Thursday, January 19, 2017

Running: Your Knees

So in the midst of all the crazy things that have been happening around here (house buying and more!) that have distracted me from writing in my good ol' blog, I did get an article from my company's health newsletter that I thought would be cool to share.

When I got to work on Tuesday I had this article in my inbox. It was very well timed, given that the day before I had someone telling me I should stop running 'because it's bad for your knees and I knew a guy once who (fill in ailment here).'

I'm sharing a screenshot of the article since I'm fairly certain the link won't work:

I think the last sentence is interesting: "...this study suggests exercise can be a type of medicine."

I don't really think this part is news. I think it's something a lot of people - particularly those of use who are routinely active, including logging hours and hours at the gym every week - will verify, at least anecdotally. I have no qualms talking about how I use the gym as a "crutch" to help my mood, just how much better I feel when I run or lift (or whatever), and that I really start to get grumpy if I don't.

But anyways, back to the main point! Running may not be bad for your joints!

YES it is high impact exercise, but that doesn't necessarily make it bad for someone who's healthy, and I think it's great that this is being studied.

To throw in my own anecdote: After getting the MRI of my knee (just before my half marathon at Thanksgiving) Dr Gent told me my knee looked great. All parts of it. Bone, cartilage, ligaments, etc...everything looked just how it should and perfectly healthy. And that was after a season of triathlon and marathon training. The verdict? Muscular imbalance, easily addressed with PT exercises, stretching, rolling, and perhaps crossing my legs less at work. *She says as she uncrosses her legs...*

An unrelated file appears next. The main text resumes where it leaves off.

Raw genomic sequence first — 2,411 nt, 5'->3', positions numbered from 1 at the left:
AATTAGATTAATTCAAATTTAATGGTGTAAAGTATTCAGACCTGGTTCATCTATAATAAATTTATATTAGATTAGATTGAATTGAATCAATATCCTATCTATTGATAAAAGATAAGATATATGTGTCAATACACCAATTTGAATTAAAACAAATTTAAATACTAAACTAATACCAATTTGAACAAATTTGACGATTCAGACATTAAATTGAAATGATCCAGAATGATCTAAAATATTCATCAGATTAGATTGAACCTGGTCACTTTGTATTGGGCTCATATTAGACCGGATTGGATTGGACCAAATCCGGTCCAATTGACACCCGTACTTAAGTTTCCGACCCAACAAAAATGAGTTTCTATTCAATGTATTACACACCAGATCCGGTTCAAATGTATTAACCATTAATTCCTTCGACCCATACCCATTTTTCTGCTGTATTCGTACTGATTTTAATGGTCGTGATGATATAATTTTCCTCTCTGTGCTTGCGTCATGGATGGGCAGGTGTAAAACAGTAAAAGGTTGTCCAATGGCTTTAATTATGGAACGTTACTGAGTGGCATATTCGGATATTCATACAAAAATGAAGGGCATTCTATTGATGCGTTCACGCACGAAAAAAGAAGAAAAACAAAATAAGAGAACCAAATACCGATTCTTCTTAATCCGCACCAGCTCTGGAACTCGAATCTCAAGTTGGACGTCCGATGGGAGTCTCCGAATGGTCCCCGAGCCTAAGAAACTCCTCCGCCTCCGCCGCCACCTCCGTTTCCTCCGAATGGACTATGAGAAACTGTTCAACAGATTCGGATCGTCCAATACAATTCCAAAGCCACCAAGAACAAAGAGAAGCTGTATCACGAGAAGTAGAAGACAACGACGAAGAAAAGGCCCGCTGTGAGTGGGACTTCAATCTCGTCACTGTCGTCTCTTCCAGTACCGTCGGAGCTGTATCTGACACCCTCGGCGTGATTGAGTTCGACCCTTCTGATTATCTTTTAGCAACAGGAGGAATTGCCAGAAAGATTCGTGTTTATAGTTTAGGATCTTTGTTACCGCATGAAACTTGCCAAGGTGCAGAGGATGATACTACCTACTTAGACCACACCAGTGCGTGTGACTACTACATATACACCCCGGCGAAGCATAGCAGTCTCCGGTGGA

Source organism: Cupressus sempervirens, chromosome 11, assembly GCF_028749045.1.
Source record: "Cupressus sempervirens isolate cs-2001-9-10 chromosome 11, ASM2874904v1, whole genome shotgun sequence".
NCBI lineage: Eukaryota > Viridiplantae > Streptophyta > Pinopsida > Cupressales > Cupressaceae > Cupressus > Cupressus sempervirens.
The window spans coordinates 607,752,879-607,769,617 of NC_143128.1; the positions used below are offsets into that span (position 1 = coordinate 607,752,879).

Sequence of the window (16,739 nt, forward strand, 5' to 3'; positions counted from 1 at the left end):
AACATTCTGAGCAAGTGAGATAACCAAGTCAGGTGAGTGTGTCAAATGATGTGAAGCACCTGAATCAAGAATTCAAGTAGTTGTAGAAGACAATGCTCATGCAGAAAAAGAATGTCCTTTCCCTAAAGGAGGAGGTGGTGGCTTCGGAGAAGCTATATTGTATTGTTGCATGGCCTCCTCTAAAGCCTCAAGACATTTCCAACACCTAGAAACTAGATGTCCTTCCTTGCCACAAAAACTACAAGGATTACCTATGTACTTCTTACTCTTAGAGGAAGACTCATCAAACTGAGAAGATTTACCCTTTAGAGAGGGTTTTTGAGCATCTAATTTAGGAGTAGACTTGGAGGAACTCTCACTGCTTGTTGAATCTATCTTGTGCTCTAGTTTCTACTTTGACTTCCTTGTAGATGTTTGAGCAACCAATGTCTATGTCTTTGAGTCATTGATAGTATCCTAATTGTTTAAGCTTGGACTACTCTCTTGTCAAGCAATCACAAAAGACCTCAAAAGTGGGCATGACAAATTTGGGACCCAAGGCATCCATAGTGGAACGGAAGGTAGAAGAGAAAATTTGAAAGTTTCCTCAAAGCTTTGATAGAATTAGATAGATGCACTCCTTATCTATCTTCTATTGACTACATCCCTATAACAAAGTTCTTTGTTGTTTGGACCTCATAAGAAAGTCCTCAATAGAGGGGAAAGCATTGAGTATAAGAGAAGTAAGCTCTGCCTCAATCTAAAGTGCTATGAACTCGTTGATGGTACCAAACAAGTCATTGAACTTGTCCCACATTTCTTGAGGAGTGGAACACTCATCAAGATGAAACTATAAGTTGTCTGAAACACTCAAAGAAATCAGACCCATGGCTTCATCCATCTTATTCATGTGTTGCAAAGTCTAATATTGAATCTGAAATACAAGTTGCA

This doesn't mean you can just go and run miles and miles with no consequence. You still have to take care of yourself. Stretching and strength training are an integral part of running, and throwing in an ice bath after a long, hot run is a good idea too.

I guess my whole point with this is not to let some random people with their uninformed opinions detract you from doing something you want to do. I like running, I want to keep doing it as long as possible, and I'm fine ignoring people who tell me I shouldn't keep running marathons because it's "bad for my knees".

You know what else is bad for your knees? Sitting all day! (Don't get me wrong though, I do plenty of that too :P)

Another anecdote to go along with that: At the end of December/beginning of January I was sick and very tired, so I took almost two weeks off from everything. Not being active made my other knee start hurting! It felt like a strain behind my knee and in my hamstring, and a bit like I was hyperextending when activating my hamstring (bending my knee). So weird.

When I started running again I babied it a little. I did yoga for a few days up to my run, including a lot of stretching and foam/RockBall rolling, which I continued before and after runs once I started up again. By the time I finished my third three-miler, all of that strain/pain was gone. It still amazes me the amount of pain and discomfort we can end up in from not being active! No more two week off stints for me! Active lifestyle is the way to go!

I know I don't often ask for opinions and comments here, but I would really be interested in what anyone has to say about this! Have you ever had someone tell you to give up a hobby because it's "bad" for you? What was your reaction? I'm curious!


PS...I promise to post an actual update about stuff at some point. I'm honestly waiting for some stuff to go through with the house so I don't have to knock on wood every five seconds!

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